Accept the fact that your faith is susceptible. It’s not without vulnerabilities. The more completely you accept your vulnerabilities to God, the better. He will strengthen you in your weakness.

What’s one strength you have that can be a weakness in some situations?

What’s one weakness you have that can be a strength at times?

Remember, in God’s economy, the first are last, the last are first, rich is poor, poor is rich, etc. A strength can be a weakness. A weakness can be a strength. It’s all about how God defines each and how you’re letting him use you.

Yield to God – in all things – and your faith will strengthen. As a reminder, print small yield signs (or cut triangular pieces of paper) and strategically place them in places you’ll notice them throughout your daily routine.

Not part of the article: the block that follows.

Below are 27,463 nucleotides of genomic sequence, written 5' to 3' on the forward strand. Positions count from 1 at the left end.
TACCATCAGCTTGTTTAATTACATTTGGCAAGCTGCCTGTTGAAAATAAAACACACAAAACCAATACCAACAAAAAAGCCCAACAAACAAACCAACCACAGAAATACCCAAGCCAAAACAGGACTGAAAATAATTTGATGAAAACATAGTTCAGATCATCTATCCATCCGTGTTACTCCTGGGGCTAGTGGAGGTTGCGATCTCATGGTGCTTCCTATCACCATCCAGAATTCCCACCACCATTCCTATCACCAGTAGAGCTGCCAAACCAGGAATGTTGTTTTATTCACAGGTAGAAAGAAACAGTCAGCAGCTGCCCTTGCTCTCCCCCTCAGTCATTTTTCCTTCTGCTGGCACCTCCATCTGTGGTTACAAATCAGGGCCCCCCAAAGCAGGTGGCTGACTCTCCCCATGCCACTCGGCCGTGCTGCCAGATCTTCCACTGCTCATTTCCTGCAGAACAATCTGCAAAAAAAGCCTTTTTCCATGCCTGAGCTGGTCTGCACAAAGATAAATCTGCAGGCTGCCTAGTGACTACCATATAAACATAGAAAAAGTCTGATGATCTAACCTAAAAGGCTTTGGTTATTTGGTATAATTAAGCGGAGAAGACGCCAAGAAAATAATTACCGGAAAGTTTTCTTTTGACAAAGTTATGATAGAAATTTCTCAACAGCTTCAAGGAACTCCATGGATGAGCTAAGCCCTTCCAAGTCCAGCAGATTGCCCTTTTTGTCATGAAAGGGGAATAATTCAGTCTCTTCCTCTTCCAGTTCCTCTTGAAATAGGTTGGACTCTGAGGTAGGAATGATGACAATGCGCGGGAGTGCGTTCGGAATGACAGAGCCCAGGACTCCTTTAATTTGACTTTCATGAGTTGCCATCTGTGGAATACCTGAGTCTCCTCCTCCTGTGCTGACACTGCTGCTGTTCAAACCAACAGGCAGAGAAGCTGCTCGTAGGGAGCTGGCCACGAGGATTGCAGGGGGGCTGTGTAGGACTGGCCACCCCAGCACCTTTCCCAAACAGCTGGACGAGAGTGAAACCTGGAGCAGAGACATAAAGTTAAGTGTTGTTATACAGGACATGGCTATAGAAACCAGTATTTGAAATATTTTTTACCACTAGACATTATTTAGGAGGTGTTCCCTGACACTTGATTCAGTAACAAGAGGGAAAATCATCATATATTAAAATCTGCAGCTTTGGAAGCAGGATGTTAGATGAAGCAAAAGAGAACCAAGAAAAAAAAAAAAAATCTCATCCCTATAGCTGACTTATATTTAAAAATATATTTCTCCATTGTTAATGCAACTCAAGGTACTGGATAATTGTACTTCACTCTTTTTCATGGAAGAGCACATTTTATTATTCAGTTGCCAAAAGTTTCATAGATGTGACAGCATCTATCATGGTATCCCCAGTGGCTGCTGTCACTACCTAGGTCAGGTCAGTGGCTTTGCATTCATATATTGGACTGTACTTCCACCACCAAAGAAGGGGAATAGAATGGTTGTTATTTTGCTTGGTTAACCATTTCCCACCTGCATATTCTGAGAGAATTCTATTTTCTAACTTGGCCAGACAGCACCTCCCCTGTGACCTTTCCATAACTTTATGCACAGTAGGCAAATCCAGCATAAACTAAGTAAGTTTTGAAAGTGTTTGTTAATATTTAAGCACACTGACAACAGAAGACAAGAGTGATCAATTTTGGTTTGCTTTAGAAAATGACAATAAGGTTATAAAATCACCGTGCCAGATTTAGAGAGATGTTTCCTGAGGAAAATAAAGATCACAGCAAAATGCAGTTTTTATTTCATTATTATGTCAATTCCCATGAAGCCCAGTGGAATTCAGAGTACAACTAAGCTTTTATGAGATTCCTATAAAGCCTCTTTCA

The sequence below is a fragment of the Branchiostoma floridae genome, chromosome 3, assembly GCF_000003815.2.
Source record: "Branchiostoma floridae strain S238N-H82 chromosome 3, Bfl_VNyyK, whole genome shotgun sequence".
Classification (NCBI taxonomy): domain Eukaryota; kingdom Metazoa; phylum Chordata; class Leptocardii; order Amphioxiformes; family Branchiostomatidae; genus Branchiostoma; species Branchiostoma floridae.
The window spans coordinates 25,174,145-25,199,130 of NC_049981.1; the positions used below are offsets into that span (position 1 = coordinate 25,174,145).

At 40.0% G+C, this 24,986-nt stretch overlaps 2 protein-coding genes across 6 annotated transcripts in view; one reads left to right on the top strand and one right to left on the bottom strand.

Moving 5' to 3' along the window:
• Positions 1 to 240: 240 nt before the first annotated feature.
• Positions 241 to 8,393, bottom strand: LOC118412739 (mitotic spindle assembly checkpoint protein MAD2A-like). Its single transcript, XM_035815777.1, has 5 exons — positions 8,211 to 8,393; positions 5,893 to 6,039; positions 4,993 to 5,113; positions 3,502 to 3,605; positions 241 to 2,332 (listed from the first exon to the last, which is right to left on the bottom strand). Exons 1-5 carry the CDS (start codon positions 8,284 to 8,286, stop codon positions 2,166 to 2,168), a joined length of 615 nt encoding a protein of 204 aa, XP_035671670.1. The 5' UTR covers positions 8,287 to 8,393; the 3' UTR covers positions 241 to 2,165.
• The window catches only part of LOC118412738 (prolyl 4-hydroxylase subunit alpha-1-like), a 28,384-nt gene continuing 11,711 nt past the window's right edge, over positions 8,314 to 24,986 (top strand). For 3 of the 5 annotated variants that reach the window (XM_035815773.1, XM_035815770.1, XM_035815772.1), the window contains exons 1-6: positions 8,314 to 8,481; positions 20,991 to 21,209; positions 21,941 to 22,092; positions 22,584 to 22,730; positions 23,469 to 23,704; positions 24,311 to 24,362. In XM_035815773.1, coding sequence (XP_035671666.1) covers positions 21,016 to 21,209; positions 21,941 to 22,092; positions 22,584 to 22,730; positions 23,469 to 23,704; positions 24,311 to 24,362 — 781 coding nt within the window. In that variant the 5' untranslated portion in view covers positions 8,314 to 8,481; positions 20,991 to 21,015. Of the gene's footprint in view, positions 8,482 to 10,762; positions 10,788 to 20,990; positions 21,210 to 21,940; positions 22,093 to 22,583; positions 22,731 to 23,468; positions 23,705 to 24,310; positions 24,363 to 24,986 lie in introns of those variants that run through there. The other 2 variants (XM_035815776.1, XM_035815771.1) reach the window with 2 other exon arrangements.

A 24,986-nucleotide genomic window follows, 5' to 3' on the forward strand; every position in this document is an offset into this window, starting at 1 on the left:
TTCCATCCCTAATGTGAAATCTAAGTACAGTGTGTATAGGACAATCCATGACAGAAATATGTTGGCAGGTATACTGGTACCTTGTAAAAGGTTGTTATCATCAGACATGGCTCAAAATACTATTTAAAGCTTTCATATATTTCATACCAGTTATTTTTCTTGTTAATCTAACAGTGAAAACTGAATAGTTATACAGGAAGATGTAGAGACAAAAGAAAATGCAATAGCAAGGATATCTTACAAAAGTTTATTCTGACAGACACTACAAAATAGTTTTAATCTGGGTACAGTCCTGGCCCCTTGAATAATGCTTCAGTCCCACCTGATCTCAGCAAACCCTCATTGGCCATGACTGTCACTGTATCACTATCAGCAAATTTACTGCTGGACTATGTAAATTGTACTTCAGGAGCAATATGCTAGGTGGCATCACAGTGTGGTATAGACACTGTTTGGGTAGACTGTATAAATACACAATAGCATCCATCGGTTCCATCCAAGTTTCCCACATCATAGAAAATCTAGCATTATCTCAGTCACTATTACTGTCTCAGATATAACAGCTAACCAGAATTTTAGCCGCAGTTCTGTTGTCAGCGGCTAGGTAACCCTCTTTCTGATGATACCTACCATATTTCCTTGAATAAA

You’re Wearing THAT?!

I used to prefer not to be seen with Mom – mainly when I was a preteen. She didn’t wear the right clothes according to me. It just wasn’t cool to hang out with her. She used to joke about how I’d walk several yards behind her.

I grew out of that stage. We walked side by side through the mall through most my teens years. We went to the mall together when I was home from college. I was wearing one of my favorite outfits. The style was a casual, sporty look. My pants were roomy and soft with an elastic waist and big wide legs. The top was similar to a fancy tshirt with ribbing on the sleeves and waist. It was light yellow with a bold print. I loved it. It was the 80s, okay? I wouldn’t wear it now, but it was cool then.

As we were leaving the mall, a small child walked in the other direction with her mom. We heard her ask, “Mommy, why does that girl have on her pajamas at the mall?” (This was before the popular phase of wearing pajama bottoms.) Mom took full advantage of the turn of events. She rolled her eyes in disgust at me and exclaimed that she was just “too mortified” to be seen with me. She immediately quickened her pace to distance herself. Of course, I ran after her – while laughing so hard I could barely see where I was going!